The nicest thing I could say about “Acts of Violence” is that it had potential. It really did. There are potentially interesting characters and themes here, it’s just that screenwriter Nicolas Aaron Mezzanatto doesn’t do anything resembling original with them, nor does he really delve into one specific topic. Instead, we get a sampler platter of combat PTSD, sex trafficking and police beauracracy, with a smattering of misogyny. The cast isn’t straight up awful, but they never seem to rise above the lackluster screenplay and throughout much of the movie most of the actors could use some resuscitation (the smelling salts kind, not mouth-to-mouth). Hauser and Ashmore standout amongst the brothers, committing to an intensity and emotional resonance (respectively), but that’s about it.

In the thankless role of Mia, Bologna shows some fire and spunk, actually escaping at one point, but that’s about the extent of it. Towards the end, she joins her brothers as they defend themselves against more of Max’s gun-toting goons, almost trying for a “Fast and Furious” family vibe or maybe even taking a page from John Singleton’s “Four Brothers”, but like so much of “Acts of Violence” a familial bond is another aspect that’s not explored or developed enough.

One aspect of the film that Mezzanatto could’ve developed further is the childhood bond that these brothers and Mia have with each other. The movie opens with a sequence from the past, when they were being chased back to the McGregor house by neighborhood bullies. It concludes with all the McGregor’s beating up the bullies in a brutal takedown in the front yard and its quite a way to establish “Acts of Violence”. Unfortunately, we never get more of these interesting snippets from the past that could potentially inform us of the connection these characters have in the present. Another spark of violence that we see early on comes from a meeting Hauser’s Deklan has with a VA counselor, where his simmering rage searches for a release. More of these moments from Hauser (or Willis, for that matter), could’ve helped the movie.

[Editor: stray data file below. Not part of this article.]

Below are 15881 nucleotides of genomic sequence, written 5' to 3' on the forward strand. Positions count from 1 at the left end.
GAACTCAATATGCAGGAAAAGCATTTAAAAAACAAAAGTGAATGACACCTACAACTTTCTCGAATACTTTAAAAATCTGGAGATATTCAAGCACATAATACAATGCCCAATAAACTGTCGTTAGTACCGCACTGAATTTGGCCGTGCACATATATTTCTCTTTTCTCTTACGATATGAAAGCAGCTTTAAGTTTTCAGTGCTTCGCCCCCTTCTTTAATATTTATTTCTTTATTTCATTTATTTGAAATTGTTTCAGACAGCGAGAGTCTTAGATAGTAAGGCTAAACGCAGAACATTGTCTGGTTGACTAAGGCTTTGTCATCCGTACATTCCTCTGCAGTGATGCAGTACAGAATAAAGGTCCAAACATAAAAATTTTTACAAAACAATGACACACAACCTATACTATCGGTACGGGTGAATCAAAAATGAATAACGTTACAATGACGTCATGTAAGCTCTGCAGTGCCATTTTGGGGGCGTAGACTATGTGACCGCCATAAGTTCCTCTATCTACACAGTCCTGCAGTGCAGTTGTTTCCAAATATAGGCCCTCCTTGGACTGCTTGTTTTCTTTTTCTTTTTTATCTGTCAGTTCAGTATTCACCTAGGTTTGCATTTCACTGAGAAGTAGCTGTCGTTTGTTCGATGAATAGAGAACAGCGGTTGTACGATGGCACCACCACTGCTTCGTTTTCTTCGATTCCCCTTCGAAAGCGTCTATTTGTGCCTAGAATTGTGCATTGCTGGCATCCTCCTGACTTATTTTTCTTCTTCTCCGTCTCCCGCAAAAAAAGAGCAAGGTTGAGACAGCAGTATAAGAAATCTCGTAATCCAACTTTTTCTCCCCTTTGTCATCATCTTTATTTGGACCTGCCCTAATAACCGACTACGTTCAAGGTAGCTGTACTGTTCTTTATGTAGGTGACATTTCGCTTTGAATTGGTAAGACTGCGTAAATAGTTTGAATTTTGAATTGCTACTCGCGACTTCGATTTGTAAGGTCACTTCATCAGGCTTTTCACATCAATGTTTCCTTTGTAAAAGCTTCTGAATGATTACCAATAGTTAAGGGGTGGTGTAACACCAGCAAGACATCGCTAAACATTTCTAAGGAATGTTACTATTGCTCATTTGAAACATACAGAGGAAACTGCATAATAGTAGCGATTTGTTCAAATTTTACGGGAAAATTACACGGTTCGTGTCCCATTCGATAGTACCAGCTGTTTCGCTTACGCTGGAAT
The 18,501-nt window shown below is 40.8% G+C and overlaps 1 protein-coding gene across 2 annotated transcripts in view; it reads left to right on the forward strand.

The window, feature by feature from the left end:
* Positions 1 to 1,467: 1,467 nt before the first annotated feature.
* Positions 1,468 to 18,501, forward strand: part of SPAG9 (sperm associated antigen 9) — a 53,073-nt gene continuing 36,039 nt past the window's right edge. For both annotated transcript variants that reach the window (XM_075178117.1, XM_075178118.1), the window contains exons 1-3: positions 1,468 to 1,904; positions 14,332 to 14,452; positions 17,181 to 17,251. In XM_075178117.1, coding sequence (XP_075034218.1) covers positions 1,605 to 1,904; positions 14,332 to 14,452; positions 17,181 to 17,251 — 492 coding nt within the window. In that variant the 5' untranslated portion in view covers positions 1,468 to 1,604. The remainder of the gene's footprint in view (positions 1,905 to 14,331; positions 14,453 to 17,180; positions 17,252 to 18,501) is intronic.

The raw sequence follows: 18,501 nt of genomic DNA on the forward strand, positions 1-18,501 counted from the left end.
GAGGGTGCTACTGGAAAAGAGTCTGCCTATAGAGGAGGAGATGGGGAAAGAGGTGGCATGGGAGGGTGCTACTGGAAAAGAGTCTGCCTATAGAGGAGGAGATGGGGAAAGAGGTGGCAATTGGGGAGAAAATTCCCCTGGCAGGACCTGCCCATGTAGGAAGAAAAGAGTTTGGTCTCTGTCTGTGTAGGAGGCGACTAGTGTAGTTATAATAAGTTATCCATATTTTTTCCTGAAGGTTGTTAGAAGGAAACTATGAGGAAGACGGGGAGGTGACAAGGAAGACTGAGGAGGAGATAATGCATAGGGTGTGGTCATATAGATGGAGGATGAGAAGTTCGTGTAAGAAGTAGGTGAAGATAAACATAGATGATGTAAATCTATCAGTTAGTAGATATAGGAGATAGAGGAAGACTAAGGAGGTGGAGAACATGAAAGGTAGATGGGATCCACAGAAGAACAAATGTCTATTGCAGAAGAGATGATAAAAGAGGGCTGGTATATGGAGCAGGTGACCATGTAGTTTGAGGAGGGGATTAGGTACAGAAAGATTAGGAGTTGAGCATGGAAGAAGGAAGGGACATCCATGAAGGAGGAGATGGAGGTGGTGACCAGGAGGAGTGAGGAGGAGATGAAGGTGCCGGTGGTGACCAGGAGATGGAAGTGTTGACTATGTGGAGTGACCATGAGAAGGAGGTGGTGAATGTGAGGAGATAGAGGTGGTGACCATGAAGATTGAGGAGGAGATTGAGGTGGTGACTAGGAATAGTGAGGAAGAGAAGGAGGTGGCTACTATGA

Based on his choices lately, I don’t have much faith in Willis’ next theatrical release, which is Eli Roth’s “Death Wish”, an unnecessary remake which looks utterly tone-deaf and ill-timed based on the trailer released late last summer. It’ll just be an excuse for more bloody violence (not to mention a reunion for Willis and Epps), but the fact that it was pushed to March from its original release date back in November doesn’t bode well.

“Acts of Violence” doesn’t really say much about violence or the acts of it, but it could have – again, there’s potential. It’s the beginning of the year, so I’m using the word “potential” to be generous and offer some kind of light where there is none in these dreary and dour action thriller.




RATING: *1/2




4 Comments leave one →
  1. Jon Jones permalink
    April 23, 2018 9:23 am

    Acts of Violence…. ironically directed by Brett Donowho whom was arrested and charged with… Acts of Violence! Case Type: Felony – 3rd Degree Offense: Assault Fam/House Mem Impede Breath/Circulat Criminal Code 22.01(b)(2)(B) Arrest Disposition: Deferred Arrest Disposition Date: June 8, 2016 Court Description: County Court At Law No 4 Austin

  2. Angel McD permalink
    May 10, 2018 8:40 pm

    Acts of Violence…. ironically directed by Brett Donowho whom was arrested and charged with… Acts of Violence…. against his very own lovely wife, Angel! Case Type: Felony – 3rd Degree Offense: Assault Fam/House Mem Impede Breath/Circulat Criminal Code 22.01(b)(2)(B) Arrest Disposition: Deferred Arrest Disposition Date: June 8, 2016 Court Description: County Court At Law No 4 Austin
    Here’s Brett Donowho’s mugshot for beating his defenseless wife, Angel:

  3. Angel McDee permalink
    May 17, 2018 8:57 am

    Brett is an alleged wife-beater:

    STATUTE: 0900-1

  4. February 2, 2019 8:11 am

    I thought the movie was pretty good. It was not the best movie but it was a decent movie with a storyline. It had some familiar faces and names. The storyline was good. The movie was not slow or confusing either.